Lizards Bites Back is a non-violent protest festival, opposing any further expansion of the nuclear industry in South Australia and showcasing renewable alternatives. We stand in solidarity with Aboriginal custodians in opposing the expansion of the nuclear industry in South Australia.
The nuclear industry has and continues to disproportionately affect Aboriginal people in Australia. Traditional owners and Native Title holders have no right in law to veto mining projects and every nuclear waste dump proposal, from Woomera to the current proposal for Wallerberdina Station in the Flinders Ranges, has sought to impose a waste dump on Aboriginal communities without consultation and without the consent of Aboriginal communities that would be most directly affected.
This is a human rights issue. Article 29 (2) of the UN Declaration on the Rights of Indigenous Peoples, which Australia has signed on to states that:
“States shall take effective measures to ensure that no storage or disposal of hazardous materials shall take place in the lands or territories of indigenous peoples without their free, prior and informed consent.”
Similar issues arise for the Olympic Dam mine. Under the Indenture Act, BHP Billiton is completely exempt from the Aboriginal Heritage Act 1988, which is the key piece of legislation protecting Aboriginal Heritage in SA. Instead the company recognises the 1979 version of the Act, which was never made law in SA and provides much weaker protections for Aboriginal heritage. Additionally, BHP is exempt from certain parts of this Act. The effect of these exemptions is that BHP has absolute discretion on what Aboriginal sites are recognised and protected. It is a clear conflict of interest to have a corporation with a commercial interest in a piece of land also making decisions regarding whether this same land has competing non-commercial values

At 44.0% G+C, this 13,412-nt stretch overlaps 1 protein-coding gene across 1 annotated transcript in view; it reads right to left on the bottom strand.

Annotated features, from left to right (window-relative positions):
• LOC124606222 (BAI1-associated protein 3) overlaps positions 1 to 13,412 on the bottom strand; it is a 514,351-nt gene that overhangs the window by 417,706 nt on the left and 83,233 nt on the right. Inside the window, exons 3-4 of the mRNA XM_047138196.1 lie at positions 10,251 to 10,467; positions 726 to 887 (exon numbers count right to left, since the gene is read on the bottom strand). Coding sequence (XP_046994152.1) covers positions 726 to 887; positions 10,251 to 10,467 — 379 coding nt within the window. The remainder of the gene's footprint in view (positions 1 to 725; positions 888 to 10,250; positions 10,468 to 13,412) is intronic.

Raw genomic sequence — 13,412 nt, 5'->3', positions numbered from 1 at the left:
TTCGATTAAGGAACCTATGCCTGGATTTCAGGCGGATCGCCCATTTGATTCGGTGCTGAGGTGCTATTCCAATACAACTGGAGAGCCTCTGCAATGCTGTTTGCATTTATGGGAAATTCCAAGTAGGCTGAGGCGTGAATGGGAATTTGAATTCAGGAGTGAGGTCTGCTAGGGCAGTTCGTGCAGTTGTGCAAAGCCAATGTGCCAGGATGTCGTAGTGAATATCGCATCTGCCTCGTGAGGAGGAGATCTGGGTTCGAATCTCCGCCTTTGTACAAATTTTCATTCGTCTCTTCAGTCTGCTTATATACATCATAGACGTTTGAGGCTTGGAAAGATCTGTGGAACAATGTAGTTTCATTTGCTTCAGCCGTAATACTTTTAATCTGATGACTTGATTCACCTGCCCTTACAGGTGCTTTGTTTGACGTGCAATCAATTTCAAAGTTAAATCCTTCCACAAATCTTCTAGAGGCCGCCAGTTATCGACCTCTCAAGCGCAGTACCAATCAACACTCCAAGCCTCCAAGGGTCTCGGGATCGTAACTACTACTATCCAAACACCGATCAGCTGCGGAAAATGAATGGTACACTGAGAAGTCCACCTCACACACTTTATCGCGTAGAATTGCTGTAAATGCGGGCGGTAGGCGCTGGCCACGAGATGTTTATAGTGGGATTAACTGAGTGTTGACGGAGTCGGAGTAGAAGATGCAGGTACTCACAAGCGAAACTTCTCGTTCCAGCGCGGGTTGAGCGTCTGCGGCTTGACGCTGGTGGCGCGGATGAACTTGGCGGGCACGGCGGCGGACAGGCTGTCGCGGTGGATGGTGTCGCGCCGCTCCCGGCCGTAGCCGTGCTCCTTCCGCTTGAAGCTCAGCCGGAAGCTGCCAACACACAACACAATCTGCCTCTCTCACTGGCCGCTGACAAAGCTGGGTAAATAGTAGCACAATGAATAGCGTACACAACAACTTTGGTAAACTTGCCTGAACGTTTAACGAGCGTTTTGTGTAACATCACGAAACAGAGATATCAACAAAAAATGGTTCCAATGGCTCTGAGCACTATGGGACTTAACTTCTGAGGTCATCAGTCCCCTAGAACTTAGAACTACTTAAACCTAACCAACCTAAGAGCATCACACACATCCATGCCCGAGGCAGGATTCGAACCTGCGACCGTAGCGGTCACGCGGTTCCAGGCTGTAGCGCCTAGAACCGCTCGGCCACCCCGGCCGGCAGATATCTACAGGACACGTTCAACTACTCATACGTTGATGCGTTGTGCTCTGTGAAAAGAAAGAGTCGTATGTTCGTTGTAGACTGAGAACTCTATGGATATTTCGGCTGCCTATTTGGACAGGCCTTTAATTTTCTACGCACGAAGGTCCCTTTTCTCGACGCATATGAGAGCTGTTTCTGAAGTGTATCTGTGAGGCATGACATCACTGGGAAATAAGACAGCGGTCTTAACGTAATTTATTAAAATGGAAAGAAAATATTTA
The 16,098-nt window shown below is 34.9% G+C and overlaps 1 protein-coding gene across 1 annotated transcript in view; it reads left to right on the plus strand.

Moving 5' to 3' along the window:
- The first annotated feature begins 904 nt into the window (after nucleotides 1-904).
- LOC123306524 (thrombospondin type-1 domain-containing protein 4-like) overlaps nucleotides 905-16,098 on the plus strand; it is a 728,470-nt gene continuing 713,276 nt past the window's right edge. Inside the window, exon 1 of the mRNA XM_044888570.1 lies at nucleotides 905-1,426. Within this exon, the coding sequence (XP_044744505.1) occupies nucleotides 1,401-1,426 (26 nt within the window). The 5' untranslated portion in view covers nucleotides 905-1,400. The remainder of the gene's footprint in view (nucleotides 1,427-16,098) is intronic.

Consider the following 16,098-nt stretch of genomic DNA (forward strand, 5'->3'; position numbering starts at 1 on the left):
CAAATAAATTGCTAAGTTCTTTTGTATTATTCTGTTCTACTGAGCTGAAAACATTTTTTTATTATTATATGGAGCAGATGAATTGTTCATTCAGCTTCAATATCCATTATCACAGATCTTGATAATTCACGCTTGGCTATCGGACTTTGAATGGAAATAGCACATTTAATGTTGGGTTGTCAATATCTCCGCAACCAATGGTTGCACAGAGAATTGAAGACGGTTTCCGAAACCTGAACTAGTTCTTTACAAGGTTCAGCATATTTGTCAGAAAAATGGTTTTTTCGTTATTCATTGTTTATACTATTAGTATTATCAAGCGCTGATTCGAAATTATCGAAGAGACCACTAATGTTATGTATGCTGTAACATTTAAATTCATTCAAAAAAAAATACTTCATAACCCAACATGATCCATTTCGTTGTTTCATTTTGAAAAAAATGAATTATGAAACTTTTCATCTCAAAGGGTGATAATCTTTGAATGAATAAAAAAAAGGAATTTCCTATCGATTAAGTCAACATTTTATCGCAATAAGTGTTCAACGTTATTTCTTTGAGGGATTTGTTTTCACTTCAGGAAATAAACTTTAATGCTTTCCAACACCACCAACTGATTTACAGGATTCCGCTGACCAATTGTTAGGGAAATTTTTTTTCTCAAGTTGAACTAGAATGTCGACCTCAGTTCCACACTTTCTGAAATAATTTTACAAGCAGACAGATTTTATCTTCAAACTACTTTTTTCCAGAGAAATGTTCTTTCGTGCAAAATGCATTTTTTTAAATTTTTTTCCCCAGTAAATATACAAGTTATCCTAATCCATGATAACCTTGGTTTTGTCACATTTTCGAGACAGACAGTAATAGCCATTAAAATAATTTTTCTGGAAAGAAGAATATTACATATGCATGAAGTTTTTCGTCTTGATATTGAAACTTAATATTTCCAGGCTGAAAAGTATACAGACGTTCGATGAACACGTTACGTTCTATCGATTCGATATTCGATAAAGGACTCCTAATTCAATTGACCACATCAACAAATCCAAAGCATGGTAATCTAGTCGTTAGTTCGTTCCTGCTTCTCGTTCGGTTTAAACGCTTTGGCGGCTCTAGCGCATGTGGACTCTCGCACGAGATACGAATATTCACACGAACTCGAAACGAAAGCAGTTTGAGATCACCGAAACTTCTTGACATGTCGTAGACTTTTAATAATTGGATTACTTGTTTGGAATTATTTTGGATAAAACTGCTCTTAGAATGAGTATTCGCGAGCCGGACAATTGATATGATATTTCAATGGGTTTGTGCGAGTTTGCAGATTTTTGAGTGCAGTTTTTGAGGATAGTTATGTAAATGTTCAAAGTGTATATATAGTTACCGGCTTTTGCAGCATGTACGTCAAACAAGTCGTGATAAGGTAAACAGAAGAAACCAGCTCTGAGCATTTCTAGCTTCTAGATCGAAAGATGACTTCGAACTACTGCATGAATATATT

However, the health and environmental impacts of the nuclear industry do not know skin colour. They affect all Australians and will continue to do so for generations.
A Royal Commission has recently recommended that South Australia host an international high level nuclear waste dump, and the Federal government has shortlisted only Wallerberdina Station for further consideration for a national nuclear waste dump. The Olympic Dam mine itself will also eventually become a dump – in the sense that once it is closed, it will leave millions of tonnes of radioactive tailings on the surface of the land forever.
The Lizard Bites Back will re-focus on the source of the problem, highlighting an absurd global situation where we keep mining a mineral we have no idea how to dispose of safely, whilst proposals are again being made to force nuclear waste dumps on communities that do not want them.
It will also highlight continuing community opposition to any expansion of the Olympic Dam mine. In 2012 The Lizards Revenge mobilised 500 people against the expansion of mine. Since then, that proposal has been shelved and the company has been investigating heap
leach mining as part of a cheaper expansion plan. BHP is projected to begin a heap leach trial on the current mining lease by late this year.